The patient's partner is unaffected and normal Hardy-Weinberg genetics (as stated in the problem)..when this is specifically mentioned, you are to assume that the partner has a carrier frequency for the AR allele, which equal to 2pq.

The disease has a frequency in the population of 1/40000. This is q^2 --> q^2 = 1/40000. Solving for q, you get q = 1/200.

Carrier frequency is 2pq. **However**, for a ** rare** disease, 2pq ≈ 2q. So, the carrier frequency for the partner = 2q = 2 * 1/200 = 1/100.

Now, the Q asks about an offspring of the patient and his partner being *affected*, so to have an affected child, there is a 1/4 chance of having an affected child (becasuse the patient and the partner both have a 1/2 chance of passing the allele --> you multiple these together 1/2 * 1/2).

**So, multiply 2/3 * 1/100 * 1/4 = 1/600. This is P(patient being a carrier) * P(partner being a carrier) * P(having an affected offspring together).**

why there is probability of father being a carrier is 2/3

drdoom
We assume this is a recessive disease. In other words, you manifest the disease if you inherit a disease allele, d, from your mother and a disease allele, d, from your father, giving you an allele pairing denoted by dd. dd = you have the disease. The father does not have the disease; this means his genotype can only be 1 of three things: DD, Dd, or dD. That is, DD = D from his dad, D from his mom; Dd = D from his dad, d from his mom; or dD = d from his dad, D from his mom. Notice that in only two of these 3 possibilities does the father (potentially) have a disease allele (d) that he might pass on to his progeny.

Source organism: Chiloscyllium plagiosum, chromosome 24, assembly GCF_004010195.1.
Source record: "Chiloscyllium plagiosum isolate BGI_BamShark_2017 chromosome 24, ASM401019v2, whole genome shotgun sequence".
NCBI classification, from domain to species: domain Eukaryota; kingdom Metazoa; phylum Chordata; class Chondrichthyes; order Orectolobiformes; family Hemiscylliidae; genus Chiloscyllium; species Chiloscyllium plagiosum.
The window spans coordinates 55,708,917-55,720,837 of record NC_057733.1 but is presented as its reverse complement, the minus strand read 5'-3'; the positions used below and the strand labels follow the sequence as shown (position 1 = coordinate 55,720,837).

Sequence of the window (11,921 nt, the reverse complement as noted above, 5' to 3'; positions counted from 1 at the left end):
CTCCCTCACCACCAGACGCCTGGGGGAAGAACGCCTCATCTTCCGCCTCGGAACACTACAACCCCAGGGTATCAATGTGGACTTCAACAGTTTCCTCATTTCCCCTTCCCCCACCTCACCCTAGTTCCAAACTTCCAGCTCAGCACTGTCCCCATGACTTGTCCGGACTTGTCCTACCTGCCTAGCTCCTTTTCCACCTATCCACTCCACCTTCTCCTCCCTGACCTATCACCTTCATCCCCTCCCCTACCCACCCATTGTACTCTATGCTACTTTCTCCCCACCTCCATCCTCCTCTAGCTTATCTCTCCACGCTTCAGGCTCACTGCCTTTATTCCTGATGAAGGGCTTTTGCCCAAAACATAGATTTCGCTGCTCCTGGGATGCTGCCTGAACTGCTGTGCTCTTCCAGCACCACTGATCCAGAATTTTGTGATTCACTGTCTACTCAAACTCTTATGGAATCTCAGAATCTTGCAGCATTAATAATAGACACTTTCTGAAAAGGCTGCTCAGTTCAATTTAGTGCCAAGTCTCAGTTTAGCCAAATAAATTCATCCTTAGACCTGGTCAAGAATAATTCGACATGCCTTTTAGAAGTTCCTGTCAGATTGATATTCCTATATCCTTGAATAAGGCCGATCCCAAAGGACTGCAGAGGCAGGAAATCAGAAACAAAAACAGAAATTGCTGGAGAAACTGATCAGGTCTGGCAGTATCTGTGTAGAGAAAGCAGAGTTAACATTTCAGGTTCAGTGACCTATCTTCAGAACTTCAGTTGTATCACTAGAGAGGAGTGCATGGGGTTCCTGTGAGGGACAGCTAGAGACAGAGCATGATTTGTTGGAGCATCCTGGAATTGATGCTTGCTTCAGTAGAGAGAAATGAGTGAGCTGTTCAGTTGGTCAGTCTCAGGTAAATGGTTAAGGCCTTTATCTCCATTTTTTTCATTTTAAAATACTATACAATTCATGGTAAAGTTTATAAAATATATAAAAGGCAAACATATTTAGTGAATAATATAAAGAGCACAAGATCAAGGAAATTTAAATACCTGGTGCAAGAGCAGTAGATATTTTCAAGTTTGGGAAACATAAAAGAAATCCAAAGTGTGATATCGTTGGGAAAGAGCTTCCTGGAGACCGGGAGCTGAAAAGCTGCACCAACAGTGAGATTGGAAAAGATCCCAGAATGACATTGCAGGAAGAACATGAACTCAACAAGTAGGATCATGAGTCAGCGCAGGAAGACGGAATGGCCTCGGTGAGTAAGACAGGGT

+

We assume this is a recessive disease. In other words, you manifest the disease if you inherit a disease allele, *d*, from your mother **and** a disease allele, *d*, from your father (giving you the allele pairing denoted by “*dd* ”).

*dd* = you have the disease.

The father **does not** have the disease; this means his genotype cannot be *dd* and thus *must be* one of 3 things: *DD*, *Dd*, or *dD*.

That is,

*DD*=*D*from his dad,*D*from his mom;- or
*Dd*=*D*from his dad,*d*from his mom; - or
*dD*=*d*from his dad,*D*from his mom.

Notice that in only two of these 3 possibilities (⅔) does the father (potentially) have a disease allele, *d*, that he might pass on to his progeny.

submitted by drdoom(178), 2019-05-31T12:16:37Z

Calculations for dad. The probability of the father being a carrier is 2/3 since it isknownthat he doesn’t have the disease. Then the probability of him passing it on to his kid is 1/2, thus:Calculations for mom. With the Hardy-Weinberg Principle, you can figure out the probability of the mother being a carrier:`q = sqrt(1/40,000) = 1/200`

So,

`2pq = 2 * 1/200 * 199/200`

, which is approx 1/100.For the child to get the allele from mom, two things need to happen: (1) mom must be a carrier [“heterozygote”] and (2) mom must pass the allele to child:

Puting it all together. Now, combine all together:= (probability of dad being carrier) * (probability of dad passing on disease allele) * (probability of mom being carrier) * (probability of mom passing on disease allele)

=

`2/3 * 1/2 * 1/100 * 1/2`

=

`1 in 600`